Putting neighboring-city rivalries aside, government agencies and the life science communities in Stockholm and Uppsala, Sweden, have joined forces with plans to create an internationally renowned life science cluster. The region is boldly ambitious. Its ultimate goal is a position among the top five life science clusters globally. As this would mean unseating the likes of Boston, MA, San Francisco and San Diego, CA, the New York/New Jersey area, Cambridge, U.K., or France, this could be an arduous journey.
As many regions have learned the hard way, establishing a vibrant life science cluster is anything but easy. It is horribly naive and terribly expensive to think that you can build it and they will come.
But Stockholm-Uppsala is building it. Right now a new city district in Stockholm is taking shape to enhance an already burgeoning community. The university hospital New Karolinska Solna, which will be at the center of Hagastaden, is being conceived as an innovative healthcare provider. The surrounding neighborhood will also include almost 6 million square feet of business space intended for the life sciences as well as 5,500 new apartments (housing is in short supply in Stockholm). Upon completion in 2025, approximately 50,000 people will work in the city district, according to Ylva Williams, CEO, Stockholm Science City Foundation.
“This project is focused on building an environment promoting collaboration, and also unexpected meetings. We do have deep life science competence at the universities, the companies, and the hospitals. I am convinced that increased cooperation will be key to success,” Willliams adds.
This life science hub is being built in close proximity to Karolinska Institutet, Stockholm University, KTH Royal Institute of Technology, and Stockholm School of Economics. It is expected that the 100,000 students and 5,300 researchers at these universities will help entice multinational and nascent businesses to the area, Williams explains.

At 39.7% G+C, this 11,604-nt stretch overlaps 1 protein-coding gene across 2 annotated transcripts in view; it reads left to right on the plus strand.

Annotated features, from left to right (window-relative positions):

It’s not just the city and regional governments focused on building a world class center. Last fall, Swedish Prime Minister Fredrick Reinfeldt committed $320 million to the life sciences in Sweden. The majority of the investment will be made in the Stockholm-Uppsala regions. Sweden’s Science for Life Laboratory (SciLifeLab) will receive $100 million, and an additional $220 million will be invested in drug discovery, clinical research, antibiotic research, health in aging, and the use of patient registers.
SciLifeLab “combines state-of-the-art research infrastructure with a broad knowledge in translational medicine and molecular bioscience in order to translate discoveries into both tools and therapies,” explained Ola Bjorkman, CEO of Stockholm-Uppsala Life Science. The $100 million investment from the Swedish government more than doubles the government’s current funding of this research powerhouse.
SciLifeLab has two nodes: Stockholm and Uppsala. Both centers opened in 2010 and are considered to be national resources, providing services to the research community. Facilities include genomics, affinity proteomics, mass spec, functional biology, and bioimaging platforms. An R&D platform for commercializing drug targets is in the works at SciLifeLab Uppsala and should be operational in 2014.
Innovative research has long been a staple of the region. The first recorded life science invention from the area was the ultracentrifuge invented by Nobel Prize winner Theodor Svedberg in 1926. Twenty years later, in 1948, electrophoresis was conceived by another Stockholm-Uppsala based Nobel Prize winner. More recently, Pyrosequencing technology was invented at the Royal Institute of Technology in Stockholm and commercialized by Pyrosequencing AB, an Uppsala-based company that has since been acquired by Qiagen.